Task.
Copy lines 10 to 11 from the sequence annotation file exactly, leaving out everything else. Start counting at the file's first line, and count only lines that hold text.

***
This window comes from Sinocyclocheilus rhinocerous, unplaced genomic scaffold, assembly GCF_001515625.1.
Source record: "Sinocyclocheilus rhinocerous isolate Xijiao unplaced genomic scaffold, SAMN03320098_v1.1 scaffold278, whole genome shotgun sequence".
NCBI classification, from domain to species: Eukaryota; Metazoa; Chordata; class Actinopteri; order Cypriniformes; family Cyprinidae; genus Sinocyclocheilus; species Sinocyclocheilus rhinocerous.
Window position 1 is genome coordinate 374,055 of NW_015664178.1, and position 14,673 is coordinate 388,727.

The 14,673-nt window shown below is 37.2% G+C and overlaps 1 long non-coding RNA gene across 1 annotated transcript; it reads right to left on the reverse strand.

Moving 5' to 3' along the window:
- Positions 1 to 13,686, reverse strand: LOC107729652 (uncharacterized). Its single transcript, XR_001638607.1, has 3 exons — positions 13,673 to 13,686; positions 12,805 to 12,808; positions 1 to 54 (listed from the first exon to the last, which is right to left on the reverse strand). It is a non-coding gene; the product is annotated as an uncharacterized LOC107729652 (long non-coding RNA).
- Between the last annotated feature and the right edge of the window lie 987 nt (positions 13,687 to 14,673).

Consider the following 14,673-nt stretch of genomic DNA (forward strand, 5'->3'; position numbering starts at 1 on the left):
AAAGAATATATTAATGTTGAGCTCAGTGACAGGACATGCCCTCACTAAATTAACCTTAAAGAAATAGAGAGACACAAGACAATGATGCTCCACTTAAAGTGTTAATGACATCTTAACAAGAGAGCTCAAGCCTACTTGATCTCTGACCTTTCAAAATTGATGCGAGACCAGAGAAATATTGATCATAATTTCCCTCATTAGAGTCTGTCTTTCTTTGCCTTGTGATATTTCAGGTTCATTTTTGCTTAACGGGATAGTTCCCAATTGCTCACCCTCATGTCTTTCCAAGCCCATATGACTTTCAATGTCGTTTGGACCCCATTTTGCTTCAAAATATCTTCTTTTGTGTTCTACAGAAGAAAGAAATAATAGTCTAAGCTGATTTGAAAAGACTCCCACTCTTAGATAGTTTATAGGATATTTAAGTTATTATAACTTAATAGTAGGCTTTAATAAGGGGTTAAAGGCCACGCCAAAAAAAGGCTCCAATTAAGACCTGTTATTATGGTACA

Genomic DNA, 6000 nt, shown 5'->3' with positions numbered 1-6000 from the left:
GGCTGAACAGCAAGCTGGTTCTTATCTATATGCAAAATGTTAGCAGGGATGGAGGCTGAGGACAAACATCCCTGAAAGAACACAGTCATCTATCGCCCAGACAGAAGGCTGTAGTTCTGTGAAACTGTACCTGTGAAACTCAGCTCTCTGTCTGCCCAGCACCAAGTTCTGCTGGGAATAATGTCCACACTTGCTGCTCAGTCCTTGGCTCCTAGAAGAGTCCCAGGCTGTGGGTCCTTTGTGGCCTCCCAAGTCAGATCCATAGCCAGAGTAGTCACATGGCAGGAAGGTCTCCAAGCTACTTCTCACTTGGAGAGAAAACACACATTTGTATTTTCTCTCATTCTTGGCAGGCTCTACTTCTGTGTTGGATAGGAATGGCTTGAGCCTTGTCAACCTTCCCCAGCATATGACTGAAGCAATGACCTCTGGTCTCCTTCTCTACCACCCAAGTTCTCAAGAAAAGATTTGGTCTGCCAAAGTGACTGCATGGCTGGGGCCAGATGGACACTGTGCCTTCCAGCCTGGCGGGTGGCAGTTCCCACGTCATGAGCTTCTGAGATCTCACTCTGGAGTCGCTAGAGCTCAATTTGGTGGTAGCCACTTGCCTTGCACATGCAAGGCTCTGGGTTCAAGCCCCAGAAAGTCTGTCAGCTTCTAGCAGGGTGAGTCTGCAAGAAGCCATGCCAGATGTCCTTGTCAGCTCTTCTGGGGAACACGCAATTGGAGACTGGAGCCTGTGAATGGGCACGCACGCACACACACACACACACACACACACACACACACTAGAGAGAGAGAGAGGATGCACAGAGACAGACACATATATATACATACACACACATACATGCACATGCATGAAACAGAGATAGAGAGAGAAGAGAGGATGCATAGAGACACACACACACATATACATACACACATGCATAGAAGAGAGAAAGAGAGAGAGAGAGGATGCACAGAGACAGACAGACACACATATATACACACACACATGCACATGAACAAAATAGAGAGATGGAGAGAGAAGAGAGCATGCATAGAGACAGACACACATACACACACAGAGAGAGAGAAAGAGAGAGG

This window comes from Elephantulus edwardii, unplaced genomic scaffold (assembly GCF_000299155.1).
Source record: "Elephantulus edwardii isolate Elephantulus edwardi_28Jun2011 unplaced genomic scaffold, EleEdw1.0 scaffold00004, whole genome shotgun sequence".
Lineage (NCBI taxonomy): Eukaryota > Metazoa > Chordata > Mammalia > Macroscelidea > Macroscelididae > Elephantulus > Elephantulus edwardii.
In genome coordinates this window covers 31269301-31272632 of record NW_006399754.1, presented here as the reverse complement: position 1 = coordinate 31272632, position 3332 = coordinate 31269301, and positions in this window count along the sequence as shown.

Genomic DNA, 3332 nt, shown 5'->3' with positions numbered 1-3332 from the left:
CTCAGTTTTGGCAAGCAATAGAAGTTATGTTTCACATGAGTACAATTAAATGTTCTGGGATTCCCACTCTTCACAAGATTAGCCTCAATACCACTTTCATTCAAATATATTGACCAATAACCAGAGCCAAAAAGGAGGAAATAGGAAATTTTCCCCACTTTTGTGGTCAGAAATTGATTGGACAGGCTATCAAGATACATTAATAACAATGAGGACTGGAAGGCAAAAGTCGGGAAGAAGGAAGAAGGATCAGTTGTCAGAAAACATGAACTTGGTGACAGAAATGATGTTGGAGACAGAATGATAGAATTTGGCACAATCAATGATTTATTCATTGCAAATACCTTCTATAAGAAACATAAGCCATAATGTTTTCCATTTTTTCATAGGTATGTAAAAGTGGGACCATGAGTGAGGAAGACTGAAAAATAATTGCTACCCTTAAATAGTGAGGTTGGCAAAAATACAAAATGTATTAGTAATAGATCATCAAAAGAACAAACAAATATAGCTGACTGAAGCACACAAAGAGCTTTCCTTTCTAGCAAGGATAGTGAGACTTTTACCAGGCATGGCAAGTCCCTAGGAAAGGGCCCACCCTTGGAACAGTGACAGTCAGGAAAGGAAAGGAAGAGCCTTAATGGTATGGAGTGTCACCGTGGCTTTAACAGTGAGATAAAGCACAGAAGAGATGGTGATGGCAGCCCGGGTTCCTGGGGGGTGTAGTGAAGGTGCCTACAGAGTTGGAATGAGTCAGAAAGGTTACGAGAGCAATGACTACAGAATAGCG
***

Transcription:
AAAGAATATATTAATGTTGAGCTCAGTGACAGGACATGCCCTCACTAAATTAACCTTAAAGAAATAGAGAGACACAAGACAATGATGCTCCACTTAAAGTGTTAATGACATCTTAACAAGAGAGCTCAAGCCTACTTGATCTCTGACCTTTCAAAATTGATGCGAGACCAGAGAAATATTGATCATAATTTCCCTCATTAGAGTCTGTCTTTCTTTGCCTTGTGATATTTCAGGTTCATTTTTGCTTAACGGGATAGTTCCCAATTGCTCACCCTCATGTCTTTCCAAGCCCATATGACTTTCAATGTCGTTTGGACCCCATTTTGCTTCAAAATATCTTCTTTTGTGTTCTACAGAAGAAAGAAATAATAGTCTAAGCTGATTTGAAAAGACTCCCACTCTTAGATAGTTTATAGGATATTTAAGTTATTATAACTTAATAGTAGGCTTTAATAAGGGGTTAAAGGCCACGCCAAAAAAAGGCTCCAATTAAGACCTGTTATTATGGTACA

Genomic DNA, 6000 nt, shown 5'->3' with positions numbered 1-6000 from the left: